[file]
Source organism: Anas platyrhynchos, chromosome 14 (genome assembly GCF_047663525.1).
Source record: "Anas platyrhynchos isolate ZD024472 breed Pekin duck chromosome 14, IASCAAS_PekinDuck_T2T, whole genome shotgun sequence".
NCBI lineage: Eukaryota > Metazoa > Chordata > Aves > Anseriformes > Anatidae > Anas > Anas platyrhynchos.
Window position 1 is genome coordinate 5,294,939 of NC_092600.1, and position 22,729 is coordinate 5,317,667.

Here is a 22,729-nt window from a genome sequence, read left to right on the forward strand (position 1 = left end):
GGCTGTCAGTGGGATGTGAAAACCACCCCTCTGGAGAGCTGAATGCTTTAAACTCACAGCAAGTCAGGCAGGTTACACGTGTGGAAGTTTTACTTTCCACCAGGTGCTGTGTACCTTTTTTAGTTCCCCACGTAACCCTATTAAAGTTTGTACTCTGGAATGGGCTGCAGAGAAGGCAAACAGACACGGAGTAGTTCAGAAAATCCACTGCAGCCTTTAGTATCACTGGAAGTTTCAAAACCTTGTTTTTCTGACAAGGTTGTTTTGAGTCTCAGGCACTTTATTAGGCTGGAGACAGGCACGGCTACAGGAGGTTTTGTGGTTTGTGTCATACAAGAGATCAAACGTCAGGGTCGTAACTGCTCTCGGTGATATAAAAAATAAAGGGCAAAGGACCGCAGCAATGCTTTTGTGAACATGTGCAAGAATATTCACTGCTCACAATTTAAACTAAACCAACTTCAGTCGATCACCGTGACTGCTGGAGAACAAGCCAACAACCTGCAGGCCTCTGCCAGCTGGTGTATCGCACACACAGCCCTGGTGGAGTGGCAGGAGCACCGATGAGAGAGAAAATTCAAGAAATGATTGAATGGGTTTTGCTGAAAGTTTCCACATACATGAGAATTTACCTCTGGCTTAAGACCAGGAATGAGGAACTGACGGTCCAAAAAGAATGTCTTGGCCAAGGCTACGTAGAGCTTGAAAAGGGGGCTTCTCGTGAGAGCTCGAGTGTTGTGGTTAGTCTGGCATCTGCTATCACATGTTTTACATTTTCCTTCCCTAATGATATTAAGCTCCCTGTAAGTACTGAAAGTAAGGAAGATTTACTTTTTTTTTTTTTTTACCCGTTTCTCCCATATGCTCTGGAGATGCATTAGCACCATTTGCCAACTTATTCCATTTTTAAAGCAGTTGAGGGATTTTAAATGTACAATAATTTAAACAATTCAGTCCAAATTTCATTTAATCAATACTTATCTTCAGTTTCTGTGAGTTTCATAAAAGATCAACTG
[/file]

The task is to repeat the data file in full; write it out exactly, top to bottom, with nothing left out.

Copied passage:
Source organism: Anas platyrhynchos, chromosome 14 (genome assembly GCF_047663525.1).
Source record: "Anas platyrhynchos isolate ZD024472 breed Pekin duck chromosome 14, IASCAAS_PekinDuck_T2T, whole genome shotgun sequence".
NCBI lineage: Eukaryota > Metazoa > Chordata > Aves > Anseriformes > Anatidae > Anas > Anas platyrhynchos.
Window position 1 is genome coordinate 5,294,939 of NC_092600.1, and position 22,729 is coordinate 5,317,667.

Here is a 22,729-nt window from a genome sequence, read left to right on the forward strand (position 1 = left end):
GGCTGTCAGTGGGATGTGAAAACCACCCCTCTGGAGAGCTGAATGCTTTAAACTCACAGCAAGTCAGGCAGGTTACACGTGTGGAAGTTTTACTTTCCACCAGGTGCTGTGTACCTTTTTTAGTTCCCCACGTAACCCTATTAAAGTTTGTACTCTGGAATGGGCTGCAGAGAAGGCAAACAGACACGGAGTAGTTCAGAAAATCCACTGCAGCCTTTAGTATCACTGGAAGTTTCAAAACCTTGTTTTTCTGACAAGGTTGTTTTGAGTCTCAGGCACTTTATTAGGCTGGAGACAGGCACGGCTACAGGAGGTTTTGTGGTTTGTGTCATACAAGAGATCAAACGTCAGGGTCGTAACTGCTCTCGGTGATATAAAAAATAAAGGGCAAAGGACCGCAGCAATGCTTTTGTGAACATGTGCAAGAATATTCACTGCTCACAATTTAAACTAAACCAACTTCAGTCGATCACCGTGACTGCTGGAGAACAAGCCAACAACCTGCAGGCCTCTGCCAGCTGGTGTATCGCACACACAGCCCTGGTGGAGTGGCAGGAGCACCGATGAGAGAGAAAATTCAAGAAATGATTGAATGGGTTTTGCTGAAAGTTTCCACATACATGAGAATTTACCTCTGGCTTAAGACCAGGAATGAGGAACTGACGGTCCAAAAAGAATGTCTTGGCCAAGGCTACGTAGAGCTTGAAAAGGGGGCTTCTCGTGAGAGCTCGAGTGTTGTGGTTAGTCTGGCATCTGCTATCACATGTTTTACATTTTCCTTCCCTAATGATATTAAGCTCCCTGTAAGTACTGAAAGTAAGGAAGATTTACTTTTTTTTTTTTTTTACCCGTTTCTCCCATATGCTCTGGAGATGCATTAGCACCATTTGCCAACTTATTCCATTTTTAAAGCAGTTGAGGGATTTTAAATGTACAATAATTTAAACAATTCAGTCCAAATTTCATTTAATCAATACTTATCTTCAGTTTCTGTGAGTTTCATAAAAGATCAACTG